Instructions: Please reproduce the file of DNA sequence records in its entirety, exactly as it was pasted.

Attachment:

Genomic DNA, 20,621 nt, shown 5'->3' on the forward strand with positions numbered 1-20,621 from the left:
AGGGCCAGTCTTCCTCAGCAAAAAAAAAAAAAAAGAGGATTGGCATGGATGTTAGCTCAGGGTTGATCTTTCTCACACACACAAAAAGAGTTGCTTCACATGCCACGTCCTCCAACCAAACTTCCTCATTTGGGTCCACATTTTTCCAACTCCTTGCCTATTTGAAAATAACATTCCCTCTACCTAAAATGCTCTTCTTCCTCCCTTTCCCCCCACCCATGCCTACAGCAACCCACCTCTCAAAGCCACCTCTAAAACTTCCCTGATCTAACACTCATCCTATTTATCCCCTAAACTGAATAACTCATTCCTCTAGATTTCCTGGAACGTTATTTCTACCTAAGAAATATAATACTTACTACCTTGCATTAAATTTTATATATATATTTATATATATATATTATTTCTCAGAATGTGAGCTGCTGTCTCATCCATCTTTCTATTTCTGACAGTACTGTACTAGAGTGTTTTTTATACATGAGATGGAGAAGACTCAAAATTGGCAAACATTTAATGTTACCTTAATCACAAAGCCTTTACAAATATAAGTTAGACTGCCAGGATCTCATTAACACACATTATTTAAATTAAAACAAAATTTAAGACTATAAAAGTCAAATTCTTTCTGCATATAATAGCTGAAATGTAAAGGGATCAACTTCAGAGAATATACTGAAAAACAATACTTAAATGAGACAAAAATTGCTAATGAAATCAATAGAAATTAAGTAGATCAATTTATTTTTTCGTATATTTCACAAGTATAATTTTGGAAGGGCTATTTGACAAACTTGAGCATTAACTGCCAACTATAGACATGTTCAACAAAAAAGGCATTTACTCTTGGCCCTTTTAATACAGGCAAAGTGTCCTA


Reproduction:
Genomic DNA, 20,621 nt, shown 5'->3' on the forward strand with positions numbered 1-20,621 from the left:
AGGGCCAGTCTTCCTCAGCAAAAAAAAAAAAAAAGAGGATTGGCATGGATGTTAGCTCAGGGTTGATCTTTCTCACACACACAAAAAGAGTTGCTTCACATGCCACGTCCTCCAACCAAACTTCCTCATTTGGGTCCACATTTTTCCAACTCCTTGCCTATTTGAAAATAACATTCCCTCTACCTAAAATGCTCTTCTTCCTCCCTTTCCCCCCACCCATGCCTACAGCAACCCACCTCTCAAAGCCACCTCTAAAACTTCCCTGATCTAACACTCATCCTATTTATCCCCTAAACTGAATAACTCATTCCTCTAGATTTCCTGGAACGTTATTTCTACCTAAGAAATATAATACTTACTACCTTGCATTAAATTTTATATATATATTTATATATATATATTATTTCTCAGAATGTGAGCTGCTGTCTCATCCATCTTTCTATTTCTGACAGTACTGTACTAGAGTGTTTTTTATACATGAGATGGAGAAGACTCAAAATTGGCAAACATTTAATGTTACCTTAATCACAAAGCCTTTACAAATATAAGTTAGACTGCCAGGATCTCATTAACACACATTATTTAAATTAAAACAAAATTTAAGACTATAAAAGTCAAATTCTTTCTGCATATAATAGCTGAAATGTAAAGGGATCAACTTCAGAGAATATACTGAAAAACAATACTTAAATGAGACAAAAATTGCTAATGAAATCAATAGAAATTAAGTAGATCAATTTATTTTTTCGTATATTTCACAAGTATAATTTTGGAAGGGCTATTTGACAAACTTGAGCATTAACTGCCAACTATAGACATGTTCAACAAAAAAGGCATTTACTCTTGGCCCTTTTAATACAGGCAAAGTGTCCTA